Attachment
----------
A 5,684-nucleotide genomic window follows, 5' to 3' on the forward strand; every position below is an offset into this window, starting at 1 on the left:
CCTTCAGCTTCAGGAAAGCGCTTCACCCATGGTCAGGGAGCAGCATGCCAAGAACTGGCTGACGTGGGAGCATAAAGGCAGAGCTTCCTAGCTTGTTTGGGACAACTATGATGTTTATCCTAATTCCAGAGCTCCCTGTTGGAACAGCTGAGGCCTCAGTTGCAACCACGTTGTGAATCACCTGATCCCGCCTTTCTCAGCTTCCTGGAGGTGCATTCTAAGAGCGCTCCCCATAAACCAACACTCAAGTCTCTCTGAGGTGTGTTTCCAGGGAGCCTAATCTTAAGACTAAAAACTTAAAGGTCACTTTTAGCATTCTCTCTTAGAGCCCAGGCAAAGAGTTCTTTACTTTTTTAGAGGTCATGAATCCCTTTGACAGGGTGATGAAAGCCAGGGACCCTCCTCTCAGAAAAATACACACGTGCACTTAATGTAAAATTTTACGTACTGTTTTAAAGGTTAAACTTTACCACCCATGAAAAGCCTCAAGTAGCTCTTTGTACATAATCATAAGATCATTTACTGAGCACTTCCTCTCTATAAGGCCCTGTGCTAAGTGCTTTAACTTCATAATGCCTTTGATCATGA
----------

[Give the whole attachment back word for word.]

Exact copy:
A 5,684-nucleotide genomic window follows, 5' to 3' on the forward strand; every position below is an offset into this window, starting at 1 on the left:
CCTTCAGCTTCAGGAAAGCGCTTCACCCATGGTCAGGGAGCAGCATGCCAAGAACTGGCTGACGTGGGAGCATAAAGGCAGAGCTTCCTAGCTTGTTTGGGACAACTATGATGTTTATCCTAATTCCAGAGCTCCCTGTTGGAACAGCTGAGGCCTCAGTTGCAACCACGTTGTGAATCACCTGATCCCGCCTTTCTCAGCTTCCTGGAGGTGCATTCTAAGAGCGCTCCCCATAAACCAACACTCAAGTCTCTCTGAGGTGTGTTTCCAGGGAGCCTAATCTTAAGACTAAAAACTTAAAGGTCACTTTTAGCATTCTCTCTTAGAGCCCAGGCAAAGAGTTCTTTACTTTTTTAGAGGTCATGAATCCCTTTGACAGGGTGATGAAAGCCAGGGACCCTCCTCTCAGAAAAATACACACGTGCACTTAATGTAAAATTTTACGTACTGTTTTAAAGGTTAAACTTTACCACCCATGAAAAGCCTCAAGTAGCTCTTTGTACATAATCATAAGATCATTTACTGAGCACTTCCTCTCTATAAGGCCCTGTGCTAAGTGCTTTAACTTCATAATGCCTTTGATCATGA